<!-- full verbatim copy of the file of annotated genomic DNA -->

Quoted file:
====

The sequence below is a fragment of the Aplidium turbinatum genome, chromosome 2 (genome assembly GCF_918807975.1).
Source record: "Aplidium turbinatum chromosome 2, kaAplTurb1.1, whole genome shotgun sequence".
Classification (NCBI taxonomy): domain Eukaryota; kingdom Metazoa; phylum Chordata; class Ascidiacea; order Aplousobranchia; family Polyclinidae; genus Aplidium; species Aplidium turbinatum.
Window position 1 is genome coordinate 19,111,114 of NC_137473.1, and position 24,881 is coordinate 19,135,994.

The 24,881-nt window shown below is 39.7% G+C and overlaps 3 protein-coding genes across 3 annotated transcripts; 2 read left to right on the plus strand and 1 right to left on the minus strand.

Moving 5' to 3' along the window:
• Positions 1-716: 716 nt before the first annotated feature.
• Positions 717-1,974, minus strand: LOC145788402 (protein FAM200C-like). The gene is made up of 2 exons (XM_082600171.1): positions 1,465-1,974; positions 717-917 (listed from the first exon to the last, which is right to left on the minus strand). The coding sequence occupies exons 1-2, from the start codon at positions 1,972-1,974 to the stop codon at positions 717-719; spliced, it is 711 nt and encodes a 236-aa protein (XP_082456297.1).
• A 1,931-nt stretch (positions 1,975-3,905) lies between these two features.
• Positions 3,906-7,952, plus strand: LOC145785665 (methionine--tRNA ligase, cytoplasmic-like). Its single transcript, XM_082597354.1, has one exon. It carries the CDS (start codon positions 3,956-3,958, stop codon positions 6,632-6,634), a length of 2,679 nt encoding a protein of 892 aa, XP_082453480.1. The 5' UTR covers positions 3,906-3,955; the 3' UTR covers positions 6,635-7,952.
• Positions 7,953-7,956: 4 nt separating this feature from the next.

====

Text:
The sequence below is a fragment of the Aplidium turbinatum genome, chromosome 2 (genome assembly GCF_918807975.1).
Source record: "Aplidium turbinatum chromosome 2, kaAplTurb1.1, whole genome shotgun sequence".
Classification (NCBI taxonomy): domain Eukaryota; kingdom Metazoa; phylum Chordata; class Ascidiacea; order Aplousobranchia; family Polyclinidae; genus Aplidium; species Aplidium turbinatum.
Window position 1 is genome coordinate 19,111,114 of NC_137473.1, and position 24,881 is coordinate 19,135,994.

The 24,881-nt window shown below is 39.7% G+C and overlaps 3 protein-coding genes across 3 annotated transcripts; 2 read left to right on the plus strand and 1 right to left on the minus strand.

Moving 5' to 3' along the window:
• Positions 1-716: 716 nt before the first annotated feature.
• Positions 717-1,974, minus strand: LOC145788402 (protein FAM200C-like). The gene is made up of 2 exons (XM_082600171.1): positions 1,465-1,974; positions 717-917 (listed from the first exon to the last, which is right to left on the minus strand). The coding sequence occupies exons 1-2, from the start codon at positions 1,972-1,974 to the stop codon at positions 717-719; spliced, it is 711 nt and encodes a 236-aa protein (XP_082456297.1).
• A 1,931-nt stretch (positions 1,975-3,905) lies between these two features.
• Positions 3,906-7,952, plus strand: LOC145785665 (methionine--tRNA ligase, cytoplasmic-like). Its single transcript, XM_082597354.1, has one exon. It carries the CDS (start codon positions 3,956-3,958, stop codon positions 6,632-6,634), a length of 2,679 nt encoding a protein of 892 aa, XP_082453480.1. The 5' UTR covers positions 3,906-3,955; the 3' UTR covers positions 6,635-7,952.
• Positions 7,953-7,956: 4 nt separating this feature from the next.